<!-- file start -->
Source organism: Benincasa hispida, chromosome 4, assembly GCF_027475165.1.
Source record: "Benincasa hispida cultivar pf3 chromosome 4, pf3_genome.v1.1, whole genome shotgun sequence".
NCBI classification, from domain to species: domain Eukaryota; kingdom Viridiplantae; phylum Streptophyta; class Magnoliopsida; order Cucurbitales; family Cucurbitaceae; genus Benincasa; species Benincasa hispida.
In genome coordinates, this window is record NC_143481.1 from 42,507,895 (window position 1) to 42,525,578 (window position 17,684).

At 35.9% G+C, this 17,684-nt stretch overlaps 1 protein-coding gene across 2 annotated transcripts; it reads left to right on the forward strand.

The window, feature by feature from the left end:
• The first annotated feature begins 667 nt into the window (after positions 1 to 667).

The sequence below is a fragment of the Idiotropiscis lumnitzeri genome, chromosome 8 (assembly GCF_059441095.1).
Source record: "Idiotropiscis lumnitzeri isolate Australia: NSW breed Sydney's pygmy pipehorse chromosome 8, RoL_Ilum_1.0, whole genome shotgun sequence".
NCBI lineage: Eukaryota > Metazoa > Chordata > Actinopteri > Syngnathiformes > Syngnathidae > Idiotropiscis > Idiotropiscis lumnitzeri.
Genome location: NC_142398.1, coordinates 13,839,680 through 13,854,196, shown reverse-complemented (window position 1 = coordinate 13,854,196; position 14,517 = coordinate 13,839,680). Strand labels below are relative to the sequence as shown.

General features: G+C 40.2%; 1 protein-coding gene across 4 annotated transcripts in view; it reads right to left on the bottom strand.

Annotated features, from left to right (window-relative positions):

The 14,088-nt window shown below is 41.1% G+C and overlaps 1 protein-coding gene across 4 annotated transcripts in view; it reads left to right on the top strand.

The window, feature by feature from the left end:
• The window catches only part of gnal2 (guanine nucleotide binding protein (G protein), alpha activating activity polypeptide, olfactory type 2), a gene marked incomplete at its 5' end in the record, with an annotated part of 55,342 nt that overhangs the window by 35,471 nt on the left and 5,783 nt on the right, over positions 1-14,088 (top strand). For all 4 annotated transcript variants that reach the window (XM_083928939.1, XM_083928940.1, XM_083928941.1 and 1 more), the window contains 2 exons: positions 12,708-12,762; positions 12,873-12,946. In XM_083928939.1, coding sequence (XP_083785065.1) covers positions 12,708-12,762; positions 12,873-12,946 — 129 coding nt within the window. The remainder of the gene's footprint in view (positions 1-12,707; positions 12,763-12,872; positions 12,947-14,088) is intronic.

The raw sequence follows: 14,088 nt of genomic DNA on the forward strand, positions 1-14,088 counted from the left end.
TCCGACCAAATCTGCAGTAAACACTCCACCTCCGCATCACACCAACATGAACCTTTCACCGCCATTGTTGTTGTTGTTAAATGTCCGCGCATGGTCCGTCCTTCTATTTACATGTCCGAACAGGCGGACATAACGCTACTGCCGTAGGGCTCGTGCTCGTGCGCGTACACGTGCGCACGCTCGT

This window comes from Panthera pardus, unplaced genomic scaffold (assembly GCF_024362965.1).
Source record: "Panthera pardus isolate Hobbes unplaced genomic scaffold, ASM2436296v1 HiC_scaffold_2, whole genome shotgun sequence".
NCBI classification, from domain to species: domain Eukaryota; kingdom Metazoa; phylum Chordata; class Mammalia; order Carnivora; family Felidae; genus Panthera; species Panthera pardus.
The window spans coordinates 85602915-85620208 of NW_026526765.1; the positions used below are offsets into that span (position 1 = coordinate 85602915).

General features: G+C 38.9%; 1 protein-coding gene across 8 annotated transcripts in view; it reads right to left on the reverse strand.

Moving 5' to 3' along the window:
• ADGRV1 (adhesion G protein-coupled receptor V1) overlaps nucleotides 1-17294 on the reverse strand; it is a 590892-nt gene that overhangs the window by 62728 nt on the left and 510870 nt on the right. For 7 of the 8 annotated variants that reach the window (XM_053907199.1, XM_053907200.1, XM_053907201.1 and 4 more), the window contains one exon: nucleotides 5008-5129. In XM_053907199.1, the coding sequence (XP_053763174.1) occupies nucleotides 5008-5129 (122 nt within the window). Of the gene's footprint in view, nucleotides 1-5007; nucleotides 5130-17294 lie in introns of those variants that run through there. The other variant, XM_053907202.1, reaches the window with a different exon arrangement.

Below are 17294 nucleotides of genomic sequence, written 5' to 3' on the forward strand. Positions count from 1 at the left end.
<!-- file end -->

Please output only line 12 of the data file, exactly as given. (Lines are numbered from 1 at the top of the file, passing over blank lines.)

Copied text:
General features: G+C 40.2%; 1 protein-coding gene across 4 annotated transcripts in view; it reads right to left on the bottom strand.